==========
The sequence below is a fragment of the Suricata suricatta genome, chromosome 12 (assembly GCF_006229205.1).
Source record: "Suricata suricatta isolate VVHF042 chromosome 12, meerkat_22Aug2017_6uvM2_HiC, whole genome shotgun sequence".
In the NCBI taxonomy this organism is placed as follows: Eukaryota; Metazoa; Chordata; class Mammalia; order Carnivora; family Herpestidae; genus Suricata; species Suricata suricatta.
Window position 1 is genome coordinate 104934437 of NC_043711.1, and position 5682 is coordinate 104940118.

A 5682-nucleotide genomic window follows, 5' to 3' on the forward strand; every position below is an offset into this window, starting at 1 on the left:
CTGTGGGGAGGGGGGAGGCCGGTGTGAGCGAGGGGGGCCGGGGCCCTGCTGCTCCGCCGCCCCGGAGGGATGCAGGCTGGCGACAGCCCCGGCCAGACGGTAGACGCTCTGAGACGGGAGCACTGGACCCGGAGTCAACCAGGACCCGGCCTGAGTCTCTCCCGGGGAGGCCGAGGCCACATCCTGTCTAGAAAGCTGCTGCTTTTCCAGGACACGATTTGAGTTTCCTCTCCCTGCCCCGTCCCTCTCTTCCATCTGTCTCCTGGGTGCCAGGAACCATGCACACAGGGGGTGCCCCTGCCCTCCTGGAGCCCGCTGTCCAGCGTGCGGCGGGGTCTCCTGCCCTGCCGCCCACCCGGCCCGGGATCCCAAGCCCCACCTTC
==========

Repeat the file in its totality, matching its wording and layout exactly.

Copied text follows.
The sequence below is a fragment of the Suricata suricatta genome, chromosome 12 (assembly GCF_006229205.1).
Source record: "Suricata suricatta isolate VVHF042 chromosome 12, meerkat_22Aug2017_6uvM2_HiC, whole genome shotgun sequence".
In the NCBI taxonomy this organism is placed as follows: Eukaryota; Metazoa; Chordata; class Mammalia; order Carnivora; family Herpestidae; genus Suricata; species Suricata suricatta.
Window position 1 is genome coordinate 104934437 of NC_043711.1, and position 5682 is coordinate 104940118.

A 5682-nucleotide genomic window follows, 5' to 3' on the forward strand; every position below is an offset into this window, starting at 1 on the left:
CTGTGGGGAGGGGGGAGGCCGGTGTGAGCGAGGGGGGCCGGGGCCCTGCTGCTCCGCCGCCCCGGAGGGATGCAGGCTGGCGACAGCCCCGGCCAGACGGTAGACGCTCTGAGACGGGAGCACTGGACCCGGAGTCAACCAGGACCCGGCCTGAGTCTCTCCCGGGGAGGCCGAGGCCACATCCTGTCTAGAAAGCTGCTGCTTTTCCAGGACACGATTTGAGTTTCCTCTCCCTGCCCCGTCCCTCTCTTCCATCTGTCTCCTGGGTGCCAGGAACCATGCACACAGGGGGTGCCCCTGCCCTCCTGGAGCCCGCTGTCCAGCGTGCGGCGGGGTCTCCTGCCCTGCCGCCCACCCGGCCCGGGATCCCAAGCCCCACCTTC